Apple’s iOS Share is Growing, Even Before iPhone X

The latest Consumer Intelligence Research (CIRP) data confirms the iOS/Android duopoly in smartphone use in the U.S.A., but doesn’t really account for Apple’s recently-introduce iPhone 8 or its soon-to-ship iPhone X.

Apple is big, Android is bigger, Windows are closed

The data covers July-September 2017, though Apple’s new 8 device was only available across two weeks in that period.

Android and iOS, accounted for virtually 100 percent of U.S. mobile phone activations in the third quarter.

Android took 71 percent of activations (the same as last year and up from 68 percent in June), while iOS took 29 percent of activations, up from its 25 percent share in the year-ago September 2016 quarter, and down from its 31 percent share in the June 2017 quarter.

Josh Lowitz, Partner and Co-Founder of CIRP said:

“This past September quarter resembles the year-ago quarter. iOS improved a bit relative to its year-ago share, at the expense of Windows and basic phones, which statistically now have zero share in the US.”

But people still buy Samsung

Among phone brands, Samsung had the highest share in the US market in the September 2017 quarter, at 44%, with Apple next at 29% and LG at 13%. All other brands, including Motorola, HTC, and others, accounted for the remaining 14%.

“Phone brand shares remained relatively stable compared to last year,” said Mike Levin, Partner and Co-Founder of CIRP.

“Samsung continues to sell the most phones, as it has for the last couple of quarters. Apple increased share somewhat relative to last year, while LG fell a bit. This leaves 10-15% of the market to a range of other brands.”

“The new iPhone 8 and 8 Plus models were available only for a couple of weeks in the quarter, so the data is still coming in,” continued Lowitz.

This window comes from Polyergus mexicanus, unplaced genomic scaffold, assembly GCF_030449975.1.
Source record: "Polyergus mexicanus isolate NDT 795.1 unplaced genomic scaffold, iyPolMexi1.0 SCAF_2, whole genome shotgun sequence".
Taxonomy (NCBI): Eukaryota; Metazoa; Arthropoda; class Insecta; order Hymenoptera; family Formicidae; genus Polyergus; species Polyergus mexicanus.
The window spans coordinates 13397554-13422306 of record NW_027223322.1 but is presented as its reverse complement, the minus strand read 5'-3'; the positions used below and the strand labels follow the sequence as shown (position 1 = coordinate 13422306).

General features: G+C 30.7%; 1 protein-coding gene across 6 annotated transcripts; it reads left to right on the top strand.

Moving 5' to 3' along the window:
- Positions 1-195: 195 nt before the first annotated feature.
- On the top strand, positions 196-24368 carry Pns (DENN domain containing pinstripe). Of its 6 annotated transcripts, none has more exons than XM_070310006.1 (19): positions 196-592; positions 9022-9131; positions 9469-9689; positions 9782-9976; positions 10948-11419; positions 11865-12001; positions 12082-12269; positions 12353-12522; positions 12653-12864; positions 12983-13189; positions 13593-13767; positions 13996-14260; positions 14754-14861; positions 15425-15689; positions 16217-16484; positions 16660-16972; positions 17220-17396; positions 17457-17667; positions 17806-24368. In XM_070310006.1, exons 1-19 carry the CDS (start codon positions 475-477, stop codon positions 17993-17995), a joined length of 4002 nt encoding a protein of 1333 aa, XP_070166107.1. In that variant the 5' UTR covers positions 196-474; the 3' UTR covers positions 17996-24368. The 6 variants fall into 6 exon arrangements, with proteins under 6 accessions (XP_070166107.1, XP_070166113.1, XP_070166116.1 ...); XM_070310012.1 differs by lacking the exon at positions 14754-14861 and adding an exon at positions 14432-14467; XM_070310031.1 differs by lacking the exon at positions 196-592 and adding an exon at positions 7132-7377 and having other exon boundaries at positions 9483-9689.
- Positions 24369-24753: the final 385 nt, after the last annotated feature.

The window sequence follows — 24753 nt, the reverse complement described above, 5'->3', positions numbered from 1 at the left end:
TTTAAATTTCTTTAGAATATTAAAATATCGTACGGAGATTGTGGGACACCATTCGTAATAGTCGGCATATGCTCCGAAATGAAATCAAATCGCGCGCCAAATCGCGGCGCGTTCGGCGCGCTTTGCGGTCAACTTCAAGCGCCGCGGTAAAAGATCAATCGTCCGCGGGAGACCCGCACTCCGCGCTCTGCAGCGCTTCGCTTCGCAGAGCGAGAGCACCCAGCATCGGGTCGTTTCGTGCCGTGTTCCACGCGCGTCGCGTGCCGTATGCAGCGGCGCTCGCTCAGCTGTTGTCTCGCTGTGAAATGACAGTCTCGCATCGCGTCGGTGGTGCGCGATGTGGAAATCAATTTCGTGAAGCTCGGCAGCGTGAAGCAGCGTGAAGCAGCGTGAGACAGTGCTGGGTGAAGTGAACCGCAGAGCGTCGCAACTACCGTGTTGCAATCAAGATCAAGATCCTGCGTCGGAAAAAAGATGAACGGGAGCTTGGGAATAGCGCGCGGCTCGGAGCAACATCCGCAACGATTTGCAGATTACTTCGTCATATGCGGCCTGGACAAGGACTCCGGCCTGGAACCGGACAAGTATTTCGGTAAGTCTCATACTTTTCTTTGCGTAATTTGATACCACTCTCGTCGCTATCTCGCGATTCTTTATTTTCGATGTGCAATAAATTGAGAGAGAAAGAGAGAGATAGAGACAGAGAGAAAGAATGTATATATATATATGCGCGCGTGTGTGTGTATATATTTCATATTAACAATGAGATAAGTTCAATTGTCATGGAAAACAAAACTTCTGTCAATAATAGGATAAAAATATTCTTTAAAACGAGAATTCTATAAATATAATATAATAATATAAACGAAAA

“Still, it’s not quite enough to outweigh the clear impact of Apple customers holding back on purchasing for the first ten weeks of the quarter, as they waited for new phone models.”

Save your money, or save the planet?

That Samsung is the world’s number one smartphone manufacturer is not in doubt.

What is in doubt is just how much damage that company’s lack of commitment to green electronics is doing to the planet.

In its latest analysis of Samsung, Greenpeace writes:

“Samsung currently occupies a critical position of influence over whether our devices are designed and built for the planet. Samsung is both the world’s largest manufacturer of smartphones and is also one of the largest manufacturers of memory, displays, and the integrated circuits that serve as the engines for our electronic devices, making the company a critical supplier to many of the other companies in this year’s Guide, including Apple. Unfortunately, in neither Samsung’s product lines nor the operation of its factories did we find much evidence that reducing Samsung’s environmental impact has been made a priority by the company’s leadership. Samsung has not kept pace with the efforts of Apple to reduce its greenhouse gas footprint and transition its factories to renewable sources of energy, and has seen its emissions rapidly climb as a result.”

Consumers in the market for a smartphone may want to consider that stinging indictment with what Greenpeace has to say about Apple:

“Apple’s leadership in reducing the impact of it supply chain on the planet is helping redefine expectations of corporate responsibility, playing a catalytic role in driving better performance by other companies.”

One more thing

What’s interesting here is that in the run-up to Apple’s new smartphone announcements we saw a real slow-down in sales: Apple has recovered momentum with its new devices, and it will be interesting to see how much more it builds on the release of iPhone X.

Now, we think that device will be in short supply, but those who do end up with an iPhone 8 really won’t be disappointed. It is also rather interesting that iPhone 8 Plus sales outweigh those of the smaller model.

Jonny Evans

Watching Apple since 1999. I don't say what they should do. I say what they might do. They sometimes do.

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